• A speaker wire gauge chart is helpful if you only have basic specs to go by or need something simple to use as a guideline.

The benefit of my calculator is that it can take into account nearly any power amount or speaker wire length. My goal as I mentioned was to make it possible to figure out the best size speaker wire based on all the specs that matter and help you find the smallest (least expensive) wire size that is best for you.

Money-saving speaker wire tips

As genuine copper wire is more expensive these days and since most people don’t drive speakers at full power, here are some ways to make the best of that and save money on wire:

  • If you (like most people) rarely use your amp or stereo output above 50%-60% power, you can go down one wire AWG gauge. That’s because you’ll never reach the wire’s current capacity if you don’t use maximum power – there’s no need for a larger wire most of the time in that case.
  • Have surplus wire lying around unused? You can double-up or even triple-up smaller gauge wire to get the same gauge as a thicker wire size. For example, using two lengths of 18AWG in parallel will be roughly the same as a 16AWG wire.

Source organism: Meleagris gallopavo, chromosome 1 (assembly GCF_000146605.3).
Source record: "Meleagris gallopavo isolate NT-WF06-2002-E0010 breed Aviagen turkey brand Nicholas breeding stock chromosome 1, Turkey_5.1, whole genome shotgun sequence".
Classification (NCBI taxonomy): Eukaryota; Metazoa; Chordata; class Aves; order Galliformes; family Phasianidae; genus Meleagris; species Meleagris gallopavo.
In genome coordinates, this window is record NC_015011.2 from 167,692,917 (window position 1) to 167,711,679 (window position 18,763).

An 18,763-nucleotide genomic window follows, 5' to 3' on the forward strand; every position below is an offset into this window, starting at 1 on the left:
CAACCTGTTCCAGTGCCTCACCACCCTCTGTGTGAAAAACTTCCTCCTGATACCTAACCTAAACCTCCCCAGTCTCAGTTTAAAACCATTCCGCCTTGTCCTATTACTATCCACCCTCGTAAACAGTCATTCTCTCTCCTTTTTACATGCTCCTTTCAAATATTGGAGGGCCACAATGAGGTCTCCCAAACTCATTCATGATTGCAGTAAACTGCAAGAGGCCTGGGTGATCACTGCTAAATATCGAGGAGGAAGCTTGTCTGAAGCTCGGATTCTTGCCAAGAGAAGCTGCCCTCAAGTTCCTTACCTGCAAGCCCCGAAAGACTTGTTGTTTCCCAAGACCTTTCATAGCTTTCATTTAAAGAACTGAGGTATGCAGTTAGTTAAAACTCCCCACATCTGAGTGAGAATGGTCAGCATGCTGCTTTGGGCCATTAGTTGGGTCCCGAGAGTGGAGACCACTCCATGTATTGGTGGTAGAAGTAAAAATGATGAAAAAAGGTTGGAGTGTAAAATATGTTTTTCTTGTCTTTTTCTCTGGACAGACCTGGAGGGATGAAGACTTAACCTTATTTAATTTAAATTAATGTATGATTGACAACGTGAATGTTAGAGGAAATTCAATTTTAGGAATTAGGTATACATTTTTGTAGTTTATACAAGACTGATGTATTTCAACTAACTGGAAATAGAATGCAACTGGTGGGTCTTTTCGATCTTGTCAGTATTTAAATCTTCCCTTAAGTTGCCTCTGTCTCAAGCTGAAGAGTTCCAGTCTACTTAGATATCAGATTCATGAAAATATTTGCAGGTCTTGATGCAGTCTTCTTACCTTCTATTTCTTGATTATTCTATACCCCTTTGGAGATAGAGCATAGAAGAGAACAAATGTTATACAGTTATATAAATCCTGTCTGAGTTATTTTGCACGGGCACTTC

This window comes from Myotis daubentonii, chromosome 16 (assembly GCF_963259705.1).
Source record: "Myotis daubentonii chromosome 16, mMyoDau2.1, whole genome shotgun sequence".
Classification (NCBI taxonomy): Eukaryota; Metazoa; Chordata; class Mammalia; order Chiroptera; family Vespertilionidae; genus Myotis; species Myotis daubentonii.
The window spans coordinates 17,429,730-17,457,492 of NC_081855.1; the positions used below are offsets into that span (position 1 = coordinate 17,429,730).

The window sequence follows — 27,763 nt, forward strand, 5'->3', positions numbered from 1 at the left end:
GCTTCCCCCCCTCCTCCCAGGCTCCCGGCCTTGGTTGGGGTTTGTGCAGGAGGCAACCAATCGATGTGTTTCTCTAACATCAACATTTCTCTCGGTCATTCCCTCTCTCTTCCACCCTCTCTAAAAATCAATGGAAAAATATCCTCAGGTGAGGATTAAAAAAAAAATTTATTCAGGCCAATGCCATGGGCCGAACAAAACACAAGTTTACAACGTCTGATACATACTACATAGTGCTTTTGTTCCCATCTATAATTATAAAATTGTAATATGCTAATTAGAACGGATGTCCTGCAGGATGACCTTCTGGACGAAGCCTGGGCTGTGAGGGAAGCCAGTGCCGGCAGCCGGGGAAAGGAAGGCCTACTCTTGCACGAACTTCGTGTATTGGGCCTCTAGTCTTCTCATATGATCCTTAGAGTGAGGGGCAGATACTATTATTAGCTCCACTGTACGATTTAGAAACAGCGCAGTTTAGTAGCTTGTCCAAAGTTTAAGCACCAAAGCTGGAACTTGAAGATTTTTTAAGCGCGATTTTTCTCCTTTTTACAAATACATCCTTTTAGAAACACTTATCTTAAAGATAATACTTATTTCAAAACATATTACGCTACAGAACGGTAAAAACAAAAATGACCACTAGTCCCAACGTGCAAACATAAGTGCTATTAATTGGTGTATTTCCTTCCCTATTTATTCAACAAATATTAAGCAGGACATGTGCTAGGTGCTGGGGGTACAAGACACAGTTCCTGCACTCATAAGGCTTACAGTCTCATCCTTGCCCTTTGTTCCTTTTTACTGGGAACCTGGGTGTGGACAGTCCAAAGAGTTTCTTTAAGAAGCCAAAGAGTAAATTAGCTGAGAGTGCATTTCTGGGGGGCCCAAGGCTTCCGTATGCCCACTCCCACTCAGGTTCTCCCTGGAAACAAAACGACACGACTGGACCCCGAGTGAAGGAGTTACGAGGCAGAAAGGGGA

• For surround sound and center channel home theater speakers, you don’t need a large gauge or special wire. Their power needs are usually very low and don’t require as much power.

Is oxygen free speaker wire worth it?

No, oxygen-free pure copper wire will not deliver any improvements in sound or power you can even notice. It’s simply not worth the extra money.

It’s a great marketing feature for retailers but the data shows that there’s an amazingly small difference in performance. Paying more is a waste of money. As long as you’re using a good quality wire with the correct gauge you’ll be fine.

In fact, you’d need very sophisticated lab equipment to even prove any difference at all!